Wednesday, July 1, 2009

Autism Diaries XI: furthering backfirement

Last night, for the first time in his life, J laughed himself to tears.

This milestone occurred after I got so fed up with J's attempts to raise the temperature in our kitchen that I decided to reveal to him how we'd been deceiving him, for years, about the kitchen ceiling fan.

The back story: years ago, tired of him constantly turning the fan on fast, we'd arranged for his aunt to send him an email message, ostensibly from the "fan company," warning owners that the fans would break down if turned on when the temperature was too low. To maintain proper fan health, the email went on, owners shouldn't turn on their fans until the surrounding temperature reached 78 degrees, and shouldn't turn them on fast below 85 degrees.

Ranking fan longevity over fan-on-fast, and not yet email-savvy enough to recognize email fraud (let alone perpetrate it himself), J obediently monitored the kitchen thermostat and kept the fan speed--or lack thereof--within proper parameters. And he continued to do so for years.

But that didn't stop him from using all means necessary to raise the kitchen temperature as high as possible. In summer, this has meant nightly struggles over the kitchen windows, which J is constantly conniving to open in the heat of the day and to close in the cool of the evening. Finally yesterday, amid this summer's first heat wave, I'd had enough.

He took the news well. In fact, already familiar with the term "backfire," he reveled in all the ways our attempts to save energy and keep the kitchen comfortable had done just this--to the point of laughing himself to tears. His only consternation came when I pointed out that he'd laughed himself to tears, whereupon I quickly explained that tears don't always mean unhappiness, but sometimes the exact opposite (for what better feeling in the universe is there than side-splitting mirth?).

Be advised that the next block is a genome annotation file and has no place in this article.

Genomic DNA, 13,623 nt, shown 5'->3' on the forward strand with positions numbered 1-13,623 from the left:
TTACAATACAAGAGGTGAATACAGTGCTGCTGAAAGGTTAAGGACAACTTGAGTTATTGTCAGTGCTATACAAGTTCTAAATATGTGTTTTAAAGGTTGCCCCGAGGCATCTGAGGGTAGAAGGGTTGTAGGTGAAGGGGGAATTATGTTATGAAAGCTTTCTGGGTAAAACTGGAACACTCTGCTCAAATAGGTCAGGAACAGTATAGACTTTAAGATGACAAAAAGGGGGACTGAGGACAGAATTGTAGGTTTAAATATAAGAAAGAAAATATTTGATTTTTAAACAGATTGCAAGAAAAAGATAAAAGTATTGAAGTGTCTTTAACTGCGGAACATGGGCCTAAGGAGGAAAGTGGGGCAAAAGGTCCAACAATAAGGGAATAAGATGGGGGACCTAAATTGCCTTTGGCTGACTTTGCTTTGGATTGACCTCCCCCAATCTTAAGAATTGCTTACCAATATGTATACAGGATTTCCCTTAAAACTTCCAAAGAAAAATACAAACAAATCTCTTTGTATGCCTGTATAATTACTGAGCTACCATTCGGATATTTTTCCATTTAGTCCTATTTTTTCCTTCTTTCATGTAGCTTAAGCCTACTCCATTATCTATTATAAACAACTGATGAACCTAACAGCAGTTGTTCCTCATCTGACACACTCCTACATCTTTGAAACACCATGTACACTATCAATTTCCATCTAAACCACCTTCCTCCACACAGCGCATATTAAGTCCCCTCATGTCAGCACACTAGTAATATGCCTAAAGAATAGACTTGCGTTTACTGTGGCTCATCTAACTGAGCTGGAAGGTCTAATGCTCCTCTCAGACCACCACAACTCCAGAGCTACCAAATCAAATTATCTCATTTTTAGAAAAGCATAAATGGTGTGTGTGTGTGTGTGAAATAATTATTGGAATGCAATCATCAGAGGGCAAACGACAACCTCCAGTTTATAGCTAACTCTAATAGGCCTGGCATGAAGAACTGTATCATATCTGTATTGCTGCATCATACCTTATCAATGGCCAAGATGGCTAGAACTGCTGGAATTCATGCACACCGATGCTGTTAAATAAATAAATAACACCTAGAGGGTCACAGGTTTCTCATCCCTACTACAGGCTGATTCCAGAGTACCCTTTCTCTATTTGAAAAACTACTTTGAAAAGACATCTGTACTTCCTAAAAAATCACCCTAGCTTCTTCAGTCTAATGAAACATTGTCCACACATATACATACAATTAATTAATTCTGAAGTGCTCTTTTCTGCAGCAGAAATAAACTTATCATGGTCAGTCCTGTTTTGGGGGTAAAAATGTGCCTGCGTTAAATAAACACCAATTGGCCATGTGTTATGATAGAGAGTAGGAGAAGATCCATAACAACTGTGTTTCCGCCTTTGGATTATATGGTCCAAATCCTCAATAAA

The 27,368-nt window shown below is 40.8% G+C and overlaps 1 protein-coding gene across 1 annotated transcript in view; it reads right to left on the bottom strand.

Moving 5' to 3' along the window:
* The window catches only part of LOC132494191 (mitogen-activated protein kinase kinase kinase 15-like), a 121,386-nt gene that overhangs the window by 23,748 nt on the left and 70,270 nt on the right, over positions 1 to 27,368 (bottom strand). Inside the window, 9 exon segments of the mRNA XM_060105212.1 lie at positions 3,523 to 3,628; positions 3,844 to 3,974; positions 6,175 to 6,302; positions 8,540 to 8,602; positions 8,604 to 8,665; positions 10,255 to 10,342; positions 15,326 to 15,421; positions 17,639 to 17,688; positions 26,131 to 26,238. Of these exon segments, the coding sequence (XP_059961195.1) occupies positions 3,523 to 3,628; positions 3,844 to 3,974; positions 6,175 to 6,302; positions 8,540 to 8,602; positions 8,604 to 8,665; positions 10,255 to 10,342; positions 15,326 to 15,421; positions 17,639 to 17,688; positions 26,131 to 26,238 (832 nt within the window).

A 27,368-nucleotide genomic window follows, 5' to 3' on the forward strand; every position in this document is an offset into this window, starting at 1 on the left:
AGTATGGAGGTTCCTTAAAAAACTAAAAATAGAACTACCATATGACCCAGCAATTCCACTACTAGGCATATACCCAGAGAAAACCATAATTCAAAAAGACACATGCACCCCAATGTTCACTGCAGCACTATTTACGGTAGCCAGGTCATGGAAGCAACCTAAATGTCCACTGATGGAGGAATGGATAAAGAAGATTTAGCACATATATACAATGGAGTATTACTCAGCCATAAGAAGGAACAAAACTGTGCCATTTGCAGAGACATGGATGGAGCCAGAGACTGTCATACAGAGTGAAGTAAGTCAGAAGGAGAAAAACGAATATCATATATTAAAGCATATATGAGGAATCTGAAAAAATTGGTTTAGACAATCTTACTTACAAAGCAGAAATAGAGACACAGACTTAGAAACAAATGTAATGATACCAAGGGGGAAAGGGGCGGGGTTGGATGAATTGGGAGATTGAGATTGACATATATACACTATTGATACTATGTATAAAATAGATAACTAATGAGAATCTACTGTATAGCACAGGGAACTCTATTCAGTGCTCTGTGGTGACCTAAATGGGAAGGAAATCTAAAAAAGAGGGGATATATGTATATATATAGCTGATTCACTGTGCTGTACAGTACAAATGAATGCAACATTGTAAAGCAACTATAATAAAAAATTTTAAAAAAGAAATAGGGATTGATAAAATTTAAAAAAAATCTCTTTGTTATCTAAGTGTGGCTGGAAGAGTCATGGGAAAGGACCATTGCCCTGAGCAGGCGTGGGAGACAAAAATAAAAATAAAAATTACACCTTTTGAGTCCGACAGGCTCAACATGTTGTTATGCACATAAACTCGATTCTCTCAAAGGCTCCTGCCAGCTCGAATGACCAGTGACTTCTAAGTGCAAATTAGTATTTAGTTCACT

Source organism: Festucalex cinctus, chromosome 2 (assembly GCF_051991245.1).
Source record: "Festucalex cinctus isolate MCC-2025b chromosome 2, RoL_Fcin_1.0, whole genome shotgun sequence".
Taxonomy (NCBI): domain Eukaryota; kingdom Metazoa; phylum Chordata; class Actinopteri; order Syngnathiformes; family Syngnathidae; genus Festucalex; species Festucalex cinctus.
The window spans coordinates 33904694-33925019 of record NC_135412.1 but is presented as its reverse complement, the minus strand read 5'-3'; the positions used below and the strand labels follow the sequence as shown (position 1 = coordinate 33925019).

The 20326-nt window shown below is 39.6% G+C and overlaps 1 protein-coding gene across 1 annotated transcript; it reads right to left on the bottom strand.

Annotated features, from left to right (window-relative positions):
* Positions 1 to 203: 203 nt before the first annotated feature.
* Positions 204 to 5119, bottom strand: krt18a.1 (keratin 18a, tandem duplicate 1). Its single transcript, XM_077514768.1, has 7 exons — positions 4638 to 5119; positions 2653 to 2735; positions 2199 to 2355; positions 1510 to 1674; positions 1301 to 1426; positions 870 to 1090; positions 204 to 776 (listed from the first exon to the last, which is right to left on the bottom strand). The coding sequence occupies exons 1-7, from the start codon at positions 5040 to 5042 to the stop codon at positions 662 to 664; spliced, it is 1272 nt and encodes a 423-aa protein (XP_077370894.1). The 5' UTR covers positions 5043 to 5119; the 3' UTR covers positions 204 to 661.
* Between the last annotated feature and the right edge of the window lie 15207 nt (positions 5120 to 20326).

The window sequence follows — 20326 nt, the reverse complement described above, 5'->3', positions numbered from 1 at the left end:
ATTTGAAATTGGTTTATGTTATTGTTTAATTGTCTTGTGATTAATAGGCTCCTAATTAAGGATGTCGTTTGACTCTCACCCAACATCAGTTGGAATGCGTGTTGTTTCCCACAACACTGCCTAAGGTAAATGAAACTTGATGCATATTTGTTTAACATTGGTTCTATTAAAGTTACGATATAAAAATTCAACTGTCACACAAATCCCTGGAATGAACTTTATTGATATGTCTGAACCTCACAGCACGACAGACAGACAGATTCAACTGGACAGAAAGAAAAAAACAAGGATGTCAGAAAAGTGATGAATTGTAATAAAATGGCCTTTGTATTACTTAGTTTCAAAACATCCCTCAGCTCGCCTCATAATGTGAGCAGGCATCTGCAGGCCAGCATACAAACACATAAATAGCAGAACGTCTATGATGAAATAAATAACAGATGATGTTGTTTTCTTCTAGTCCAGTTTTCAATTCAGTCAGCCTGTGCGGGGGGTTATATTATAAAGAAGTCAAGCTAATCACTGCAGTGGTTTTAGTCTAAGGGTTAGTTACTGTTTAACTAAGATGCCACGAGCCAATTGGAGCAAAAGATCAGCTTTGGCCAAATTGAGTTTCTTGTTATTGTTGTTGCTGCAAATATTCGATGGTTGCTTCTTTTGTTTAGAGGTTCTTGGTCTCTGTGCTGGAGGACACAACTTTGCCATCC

To allow him to further savor the moment, I encouraged him to call up his impostering aunt and tell her what he'd learned. Only then did I hear the full litany of strategies he'd used to raise the kitchen temperature: not just opening and closing windows, making up excuses to cook things in the oven rather than the microwave, and opening the oven door whenever the oven was on and we weren't looking, but also turning up the thermostat, setting the dishwasher to "extra-heated dry," and turning on the exhaust fan to draw in heat.

In pretending to be the fan company his aunt, he informed her, had "furthered backfirement."

In this moment of parenting defeat, I, too revel. I revel not just in my son's mirth, but in three things that many autism experts say that children with autism can't do: understand, appreciate, and participate in pretense; understand metaphor (this was no literal backfiring); and manipulate language creatively, grammatically, and pragmatically appropriately--yielding a playful bureaucratese entirely of his own making.